In my recent post covering Henry Mitchell’s advice about lawns and alternatives thereto, I promised to next share his ideas on designing gardens for lower maintenance, also from The Essential Earthman starting at page 79. He introduces the topic: “The saving of time and labor in the garden is not important if you have an endless supply of both, but many gardeners find themselves unable to keep it all together, as you might say.”
So he has suggestions, especially for medium-sized gardens – up to 1/2 acre – where the gardener has to do it all him or herself. Because size matters: “In big gardens there simply has to be plenty of labor, and in tiny places, 30 by 30 feet, there’s not enough to do.” I’ve illustrated Mitchell with photos of home gardens I’ve visited.
“If there is lawn, do not let the grass run up to the edge of rose beds or any other place where hand-trimming will be necessary for a neat effect. Instead, let the lawn come up a grade-level band of stone or concrete so that on the last lap the mower rests partly on the lawn and partly on the stone.”
This border is nicely defined, but the stones don’t make mowing easy.
Easier to mow along, though not quite what Mitchell had in mind.
Reduce Edging with Wide Borders
“Have as few edges to things as possible. Narrow beds have a disproportionate amount of edging; therefore a border 14 feet wide and 100 feet long (with stepping stones to get at things) is easier than a number of small beds separated by brick or grass paths.”
Probably too much edging maintenance for Mitchell.
“Have no more paths than truly necessary. One path, six feet wide, is best. If it is brick, it should be set in mortar. If it is flagstone, it should be set in mortar. The inexperienced person has no conception at all how many hours can be spent weeding pavement that is not set in concrete and grouted with mortar.
“And while on this subject, take pains with the color of the mortar. White mortar between brick, fieldstone, slate and so on looks awful…. Gravel is absurd. It rarely looks good, is never comfortable, and is ideal for weeds and masochists.”
I bet we can all agree that weeding between pavers is a slog! Also, gravel IS absurd!
Gravel can look pretty cool, but low-maintenance it’s not.
“Avoid intensive care projects. Nothing known to man equals a rock garden for labor. Incredibly enough, I have twice seen rock gardens advocated as labor-saving devices, but this only proves that human perversity is boundless. Nothing in all gardening requires so much work for so little return as a rock garden. If the gardener wants lewisias and saxifrages and other rock plants, he should struggle with them in tubs or raised borders, not in a rock garden.”
I love “human perversity is boundless.”
“Greenhouses may be nice (usually they are a total mess) but the labor of keeping them is substantial….[examples given]. A greenhouse can be endlessly rewarding, but the gardener should be certain he really wants one, and if he really does, then it should be as large as possible, not as small as possible.”
The Right Plants
“Avoid plants that necessarily involve many hours’ labor a year. Irises and roses, to name two, must be hand-weeded and sprayed.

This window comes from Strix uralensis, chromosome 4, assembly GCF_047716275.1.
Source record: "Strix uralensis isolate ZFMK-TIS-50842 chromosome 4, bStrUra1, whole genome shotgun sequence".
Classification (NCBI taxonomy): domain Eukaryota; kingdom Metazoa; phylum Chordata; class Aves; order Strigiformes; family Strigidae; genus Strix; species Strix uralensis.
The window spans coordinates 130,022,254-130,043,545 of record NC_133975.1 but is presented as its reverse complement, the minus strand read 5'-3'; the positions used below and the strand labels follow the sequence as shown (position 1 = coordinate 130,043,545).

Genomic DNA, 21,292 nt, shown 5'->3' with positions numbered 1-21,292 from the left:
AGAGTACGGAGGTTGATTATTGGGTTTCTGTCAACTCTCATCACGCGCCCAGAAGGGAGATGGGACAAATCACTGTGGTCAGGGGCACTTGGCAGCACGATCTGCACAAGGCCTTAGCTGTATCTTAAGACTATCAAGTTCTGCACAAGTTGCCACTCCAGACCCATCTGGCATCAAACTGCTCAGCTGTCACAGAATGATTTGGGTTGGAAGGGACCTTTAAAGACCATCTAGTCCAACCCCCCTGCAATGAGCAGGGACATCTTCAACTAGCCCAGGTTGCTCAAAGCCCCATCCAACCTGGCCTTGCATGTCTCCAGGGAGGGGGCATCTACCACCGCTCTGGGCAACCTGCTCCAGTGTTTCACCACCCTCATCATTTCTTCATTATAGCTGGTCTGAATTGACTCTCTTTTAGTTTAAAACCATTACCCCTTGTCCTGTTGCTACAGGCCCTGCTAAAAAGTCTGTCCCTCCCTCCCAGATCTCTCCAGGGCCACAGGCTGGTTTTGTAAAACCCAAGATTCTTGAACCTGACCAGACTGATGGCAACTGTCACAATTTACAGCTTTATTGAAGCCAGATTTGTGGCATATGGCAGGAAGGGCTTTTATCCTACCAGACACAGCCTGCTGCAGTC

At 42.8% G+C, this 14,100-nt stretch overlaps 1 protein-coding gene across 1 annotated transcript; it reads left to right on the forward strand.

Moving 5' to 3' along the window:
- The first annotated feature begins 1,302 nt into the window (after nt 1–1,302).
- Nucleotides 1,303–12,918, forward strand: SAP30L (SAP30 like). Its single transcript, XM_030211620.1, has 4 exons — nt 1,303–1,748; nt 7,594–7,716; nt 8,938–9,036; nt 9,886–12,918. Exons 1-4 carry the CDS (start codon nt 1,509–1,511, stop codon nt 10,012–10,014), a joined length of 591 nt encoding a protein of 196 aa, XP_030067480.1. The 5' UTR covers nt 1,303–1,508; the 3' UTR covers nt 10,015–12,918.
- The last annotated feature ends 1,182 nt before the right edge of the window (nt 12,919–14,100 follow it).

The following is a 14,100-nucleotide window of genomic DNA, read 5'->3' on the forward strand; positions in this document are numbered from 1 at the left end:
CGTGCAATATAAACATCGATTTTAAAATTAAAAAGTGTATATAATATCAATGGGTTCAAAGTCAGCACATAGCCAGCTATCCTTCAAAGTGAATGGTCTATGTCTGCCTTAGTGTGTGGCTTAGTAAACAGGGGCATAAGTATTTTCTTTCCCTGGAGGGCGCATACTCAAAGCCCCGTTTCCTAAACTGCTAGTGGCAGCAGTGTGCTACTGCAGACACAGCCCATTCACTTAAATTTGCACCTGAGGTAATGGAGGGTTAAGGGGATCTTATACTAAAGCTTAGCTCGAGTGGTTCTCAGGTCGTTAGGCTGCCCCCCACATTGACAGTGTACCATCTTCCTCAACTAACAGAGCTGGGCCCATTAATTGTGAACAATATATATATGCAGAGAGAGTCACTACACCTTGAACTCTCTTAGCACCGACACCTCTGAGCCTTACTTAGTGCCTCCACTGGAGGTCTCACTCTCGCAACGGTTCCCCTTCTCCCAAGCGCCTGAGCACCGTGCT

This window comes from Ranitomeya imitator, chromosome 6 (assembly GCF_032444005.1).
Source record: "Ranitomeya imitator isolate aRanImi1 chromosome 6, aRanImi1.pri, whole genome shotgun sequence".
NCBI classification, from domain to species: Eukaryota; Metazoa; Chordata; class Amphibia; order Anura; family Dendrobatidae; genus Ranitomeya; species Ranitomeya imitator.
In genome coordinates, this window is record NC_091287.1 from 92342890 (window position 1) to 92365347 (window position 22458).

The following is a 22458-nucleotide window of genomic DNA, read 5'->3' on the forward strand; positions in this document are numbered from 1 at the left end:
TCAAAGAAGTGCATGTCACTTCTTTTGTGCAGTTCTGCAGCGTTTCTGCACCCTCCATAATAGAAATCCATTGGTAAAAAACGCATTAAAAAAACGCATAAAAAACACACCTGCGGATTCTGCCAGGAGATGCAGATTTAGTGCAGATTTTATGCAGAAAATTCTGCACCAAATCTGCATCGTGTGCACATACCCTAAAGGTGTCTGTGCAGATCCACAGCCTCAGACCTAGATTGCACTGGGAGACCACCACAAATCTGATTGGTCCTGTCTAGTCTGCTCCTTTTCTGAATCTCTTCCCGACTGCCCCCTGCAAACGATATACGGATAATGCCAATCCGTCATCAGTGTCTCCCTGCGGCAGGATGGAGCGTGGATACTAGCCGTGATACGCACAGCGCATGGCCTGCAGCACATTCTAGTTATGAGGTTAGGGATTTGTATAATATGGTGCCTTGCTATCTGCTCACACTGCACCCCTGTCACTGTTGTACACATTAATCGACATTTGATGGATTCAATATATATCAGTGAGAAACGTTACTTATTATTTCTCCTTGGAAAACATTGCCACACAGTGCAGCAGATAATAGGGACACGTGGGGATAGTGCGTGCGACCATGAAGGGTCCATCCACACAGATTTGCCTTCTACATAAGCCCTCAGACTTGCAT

“Wide borders with shrubs (smoke bushes, fringe trees, small plums, pink locusts, mahonias, nandinas, photinias, small junipers or yews or box, hybrid rugosa roses, Japanese maples, azaleas, blueberries, viburnums) and clumps of bulbs like daffodils and tulips; perennials like peonies, Japanese anemonies, baptisias, artemisias, poppies, and so on and on, are less work than borders of annuals or borders of those numerous perennials that must be staked, lifted, replanted every year or two. Hostas, yuccas, and wormwoods of various sorts are also superb, trouble-free creatures. Before planting anything, ask yourself if you will need to stake it, tie it, prune it, spray it, and weigh its beauty against your real commitment to it. Often, one would really prefer peonies.”
It’s interesting to see which shrubs and perennials he recommended (published in 1982), especially citing peonies as low-maintenance. Did he never have to stake his?
Who thinks these peony-packed borders are low maintenance?
“Gravitate always to plants that have good foliage when not in bloom. Irises, for example, have terrible foliage in summer. The handsomer the foliage of a plant, the less work in making the garden look good.”
Lily Ponds. Really?
“Consider a water lily pool as large as possible. Dollar for dollar and hour for hour of maintenance, the garden lily pool is the best investment of all. But never start such projects without reading books…”
Okay, but suggesting any pond as a low-maintenance design feature seems crazy to me.
Architecture, especially Benches
“The smaller the garden and the less labor available, the more important the architecture, like a wood bench of first-rate honesty and solidity…A good place to sit in the garden is worth having, and it will count strongly in the design, far more than the frumpy ornaments sometimes acquired.” Agree!
Shapes and Colors
“Keep all outlines bold, over-scaled, plain, rectangular, and keep to gray, black, earth color, except in chairs, if you like to spend 50 hours a year painting them. White leaps out in the garden, but if you like the effect (and in other people’s gardens it can look great) of white fences, white furniture, be prepared to paint.”
I agree with “bold, over-scaled and plain” but rectangular, instead of curves?
An example of straight lines and rectangular shapes in a San Francisco garden. Not great for mowing, and to my eyes, a distraction.